This is a funny one. Back in my Pentecostal days, I was all about defending the "gifts of the Spirit" as understood within the Pentecostal paradigm. I knew that John MacArthur was (a) a dispensationalist and (b) opposed to the Pentecostal understanding of the Spiritual Gifts. Ergo (ah! naïve reasoning!), Gerstner's book was advocating the Spiritual Gifts. Needless to say, I was in for a shock. Well, since most of my readers are Lutherans, maybe I do need to say. John Gerstner is a gruff, curmudgeonly old Presbyterian. As an "old school" Presby, he is also a cessationist (i.e., believes the Spiritual Gifts ceased after the completion of the Canon of Scripture, or thereabouts). In the end, the book was about people like Zane Hodges and Charles Ryrie, who advocate a position of (basically) anti-nomianism, saying that once a person has believed, it matters not what they do for the rest of their lives. Essentially, Gerstner's book is advocating a form of Lordship Salvation (another peculiarity of American Evangelicalism), which says that once you have professed belief (at which point Jesus is your savior) you must also make him your Lord. Sanctification by works. This book was not exactly influential in a good way. But, on the other hand, it really opened me up to a broader world than my little tiny Pentecostal circle. What it amounted to was that neither position felt intuitively right, to me. And so, we have ---

19) Christ the Lord, ed. M.S. Horton
In this book, a group of Reformed scholars and pastors from the Continental tradition and a couple of Lutherans (Solarblogger being one of them, along with Rod Rosenbladt at Concordia University, Irvine) delimit the Biblical path through the controversy which the above book addresses. In other words, Gerstner, MacArthur, et al, are wrong on the one hand, and Hodges and Ryrie are wrong on the other. Some of you may have run into Rosenbladt's article, "Christ Dies for the Sins fo Christians, too!" on the interwebby. That's from this book.

18) Let God be God, Philip S. Watson
Why do Methodists write such great books on Luther? Anyways, it's must reading for all Lutherans. It's been reprinted!

17) The Last Temptation of Christ, N. Kazantzakis
Yes, I was among those (back in my Pentecostal days) who condemned Martin Scorcese's movie based on the book. I did so because I was an ignorant fool. This is a beautiful, wonderful book, and could be read by any Christian. It is a fictional "life of Christ" viewed entirely through the lens of the Garden of Gethsemane. Yeah, there are some weird parts, and it suffers from the continual criticism that his characters are not Jews, but Greeks with Jewish names, but anyone who says that this book insults or is a threat to Christ or Christianity has simply not read the book.

16) The Two Natures in Christ, Martin Chemnitz
If I had not read this book already, then perhaps Kazantzakis's book would not have been as meaningful (or would have been more offensive?).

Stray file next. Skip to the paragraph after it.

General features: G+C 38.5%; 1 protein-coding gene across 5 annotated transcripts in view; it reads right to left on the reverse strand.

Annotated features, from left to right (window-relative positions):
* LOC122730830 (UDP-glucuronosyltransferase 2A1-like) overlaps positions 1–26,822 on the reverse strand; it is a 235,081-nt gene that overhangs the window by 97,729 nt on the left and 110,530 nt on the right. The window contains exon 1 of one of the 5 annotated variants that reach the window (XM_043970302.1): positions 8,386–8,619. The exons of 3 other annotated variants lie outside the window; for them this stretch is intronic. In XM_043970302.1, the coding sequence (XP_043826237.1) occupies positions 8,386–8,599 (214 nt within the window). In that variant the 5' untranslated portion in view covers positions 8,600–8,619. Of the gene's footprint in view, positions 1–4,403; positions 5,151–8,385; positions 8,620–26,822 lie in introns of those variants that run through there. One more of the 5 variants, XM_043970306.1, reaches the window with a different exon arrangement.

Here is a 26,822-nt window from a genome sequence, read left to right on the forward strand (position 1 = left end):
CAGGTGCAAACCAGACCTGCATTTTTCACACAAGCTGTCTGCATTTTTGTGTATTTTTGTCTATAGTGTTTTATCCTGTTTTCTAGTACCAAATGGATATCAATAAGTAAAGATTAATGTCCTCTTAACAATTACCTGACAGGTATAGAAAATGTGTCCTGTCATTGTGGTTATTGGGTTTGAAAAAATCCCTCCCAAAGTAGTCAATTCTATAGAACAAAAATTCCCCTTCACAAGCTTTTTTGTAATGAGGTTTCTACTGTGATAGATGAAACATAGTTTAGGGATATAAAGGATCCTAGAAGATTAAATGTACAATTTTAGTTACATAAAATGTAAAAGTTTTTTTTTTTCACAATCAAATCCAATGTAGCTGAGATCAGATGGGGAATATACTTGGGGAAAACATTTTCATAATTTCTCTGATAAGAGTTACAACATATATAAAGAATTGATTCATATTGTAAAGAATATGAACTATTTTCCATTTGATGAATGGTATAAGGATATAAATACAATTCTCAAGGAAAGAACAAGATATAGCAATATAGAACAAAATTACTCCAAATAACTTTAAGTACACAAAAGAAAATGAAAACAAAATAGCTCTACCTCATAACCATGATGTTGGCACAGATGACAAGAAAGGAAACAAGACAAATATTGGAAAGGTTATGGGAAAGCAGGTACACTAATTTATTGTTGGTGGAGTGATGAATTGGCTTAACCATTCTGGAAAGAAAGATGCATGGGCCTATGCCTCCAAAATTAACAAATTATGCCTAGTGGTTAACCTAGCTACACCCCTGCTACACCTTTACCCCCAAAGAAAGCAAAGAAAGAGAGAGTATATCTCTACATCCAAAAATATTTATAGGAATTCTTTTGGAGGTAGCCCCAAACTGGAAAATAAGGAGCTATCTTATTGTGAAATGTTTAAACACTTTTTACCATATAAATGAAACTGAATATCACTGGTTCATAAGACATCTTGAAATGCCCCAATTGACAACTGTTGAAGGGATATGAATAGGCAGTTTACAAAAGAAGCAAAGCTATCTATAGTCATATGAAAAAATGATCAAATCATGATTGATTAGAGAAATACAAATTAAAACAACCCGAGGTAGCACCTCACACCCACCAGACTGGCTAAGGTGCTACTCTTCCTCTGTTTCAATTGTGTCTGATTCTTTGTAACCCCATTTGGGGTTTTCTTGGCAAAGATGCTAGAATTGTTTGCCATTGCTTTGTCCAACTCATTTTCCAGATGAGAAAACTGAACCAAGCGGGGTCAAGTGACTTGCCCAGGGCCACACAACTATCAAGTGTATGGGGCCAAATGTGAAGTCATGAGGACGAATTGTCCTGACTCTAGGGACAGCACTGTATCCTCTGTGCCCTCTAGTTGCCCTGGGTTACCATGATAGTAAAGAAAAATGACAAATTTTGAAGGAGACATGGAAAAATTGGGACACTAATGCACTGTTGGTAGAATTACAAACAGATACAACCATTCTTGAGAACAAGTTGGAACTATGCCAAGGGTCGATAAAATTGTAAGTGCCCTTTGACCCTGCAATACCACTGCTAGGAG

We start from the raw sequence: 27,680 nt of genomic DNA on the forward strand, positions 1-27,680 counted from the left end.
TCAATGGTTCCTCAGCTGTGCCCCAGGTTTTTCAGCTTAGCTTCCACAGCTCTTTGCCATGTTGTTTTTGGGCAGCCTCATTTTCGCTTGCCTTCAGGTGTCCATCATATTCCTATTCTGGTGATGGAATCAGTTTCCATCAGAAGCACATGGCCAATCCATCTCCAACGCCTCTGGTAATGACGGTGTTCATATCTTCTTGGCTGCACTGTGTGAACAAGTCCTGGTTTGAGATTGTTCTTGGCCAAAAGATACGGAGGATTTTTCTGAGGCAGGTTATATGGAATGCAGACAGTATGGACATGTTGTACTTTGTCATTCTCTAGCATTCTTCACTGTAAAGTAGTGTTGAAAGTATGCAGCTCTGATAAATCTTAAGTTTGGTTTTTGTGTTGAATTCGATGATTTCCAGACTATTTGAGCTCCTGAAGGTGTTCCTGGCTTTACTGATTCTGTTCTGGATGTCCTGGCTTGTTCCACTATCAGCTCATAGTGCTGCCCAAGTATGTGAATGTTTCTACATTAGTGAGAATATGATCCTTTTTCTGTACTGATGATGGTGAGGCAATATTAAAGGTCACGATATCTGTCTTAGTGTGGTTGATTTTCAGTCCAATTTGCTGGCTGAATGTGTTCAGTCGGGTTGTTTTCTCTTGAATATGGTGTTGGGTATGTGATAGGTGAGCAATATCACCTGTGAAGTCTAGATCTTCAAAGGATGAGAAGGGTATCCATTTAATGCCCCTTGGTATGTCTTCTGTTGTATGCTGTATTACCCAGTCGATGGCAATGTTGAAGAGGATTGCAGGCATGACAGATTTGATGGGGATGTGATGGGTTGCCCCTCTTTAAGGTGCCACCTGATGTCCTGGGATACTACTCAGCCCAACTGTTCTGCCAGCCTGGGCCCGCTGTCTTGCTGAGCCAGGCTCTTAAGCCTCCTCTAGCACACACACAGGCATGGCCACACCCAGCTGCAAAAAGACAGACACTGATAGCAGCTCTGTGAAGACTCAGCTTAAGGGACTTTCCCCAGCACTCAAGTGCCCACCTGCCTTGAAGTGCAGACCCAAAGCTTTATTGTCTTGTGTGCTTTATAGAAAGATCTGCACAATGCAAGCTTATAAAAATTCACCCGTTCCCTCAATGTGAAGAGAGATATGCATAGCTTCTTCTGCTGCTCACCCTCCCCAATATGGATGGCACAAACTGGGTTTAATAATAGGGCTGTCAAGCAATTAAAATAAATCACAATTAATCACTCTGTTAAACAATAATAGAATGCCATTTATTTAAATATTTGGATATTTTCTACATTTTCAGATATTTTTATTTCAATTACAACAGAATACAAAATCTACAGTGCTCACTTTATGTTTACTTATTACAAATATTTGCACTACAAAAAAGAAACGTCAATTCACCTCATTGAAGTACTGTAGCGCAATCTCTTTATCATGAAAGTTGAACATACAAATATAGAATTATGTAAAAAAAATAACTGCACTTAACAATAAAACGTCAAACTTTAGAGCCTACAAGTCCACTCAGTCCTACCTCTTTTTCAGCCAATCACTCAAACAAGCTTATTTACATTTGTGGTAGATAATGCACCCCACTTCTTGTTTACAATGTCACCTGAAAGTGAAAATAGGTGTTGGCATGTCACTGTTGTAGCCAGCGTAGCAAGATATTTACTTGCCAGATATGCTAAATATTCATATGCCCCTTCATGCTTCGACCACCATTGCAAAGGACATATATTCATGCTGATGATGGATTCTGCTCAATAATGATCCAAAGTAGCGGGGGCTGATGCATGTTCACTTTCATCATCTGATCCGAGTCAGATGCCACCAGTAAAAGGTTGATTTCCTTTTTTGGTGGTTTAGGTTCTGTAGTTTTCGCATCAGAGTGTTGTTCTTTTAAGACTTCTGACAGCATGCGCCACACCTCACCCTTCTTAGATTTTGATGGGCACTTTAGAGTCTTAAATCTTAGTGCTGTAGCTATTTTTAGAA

15) A Case for Amillennialism, Kim Riddelbarger
Not so much the book, but the lecture series which became the book. Destroyed dispensationalism (i.e., Left Behind theology). Particularly important was Riddlebarger's treatment of Daniel 9, and an article he used by Meredith Kline which completely put the kibosh on the "anti-Christ in Daniel 9" gobbledygook. I have a .pdf copy of Kline's article; any one who wants it can email me.

14) Poet and Peasant & Through Peasant Eyes and The Cross and the Prodigal, both by Kenneth E. Bailey
I touched on Bailey's work on the Lucan parables in this post. If you haven't read Bailey, you should. CPH publishes another of his books, Finding the Lost: Cultural Keys to Luke 15. Read them. Read them all. Now.

13) Ein Deutsches Requiem, Johannes Brahms
Oh, wait. That's not a book. How'd that get on here?! Background music while reading?...

12) The Creationists, Ronald L. Numbers
Mark Kalthoff, Professor of History at Hillsdale College, has said of this book (I'm paraphrasing), "No one should be permitted to even TALK about creationism without having read this book." He's right. So-called "Scientific Creationism" is born of less-than-reputable stock.

11) "Because it had not rained," Meredith Kline
HT to Solarblogger, who introduced me to Kline's work. This isn't a book, it's an article. I won't summarize it, but I'll tell you that it's related to #12. Tolle lege!

10) The Eclipse of Biblical Narrative, Hans Frei
Oh no. This is one of the books associated with the Seminex debacle. How can a good Lutheran read it??!! Well, first you pick it up, you open the cover, you focus your eyes on the little black marks on the page, and (if you can decipher those little black marks) you read it. That's how.

There is, of course, a certain moment when narrative theology oversteps the bounds, but at its basic, methodological level, there is good prescription here: focus on the story. Isn't this, in actuality, what Lutherans ought to do? Does not the Gospel precede the Bible? That is, we believe the Bible because we first believe the Gospel, n'est pas? There is a point in evangelism where we must get in a person's face and say, "Jesus died for you!" We don't begin evangelism by doing textual analysis. We proclaim Christ crucified. Both of the next books illustrate this point.

9) The Intrusive Word -- Preaching to the Unbpatized, William Willimon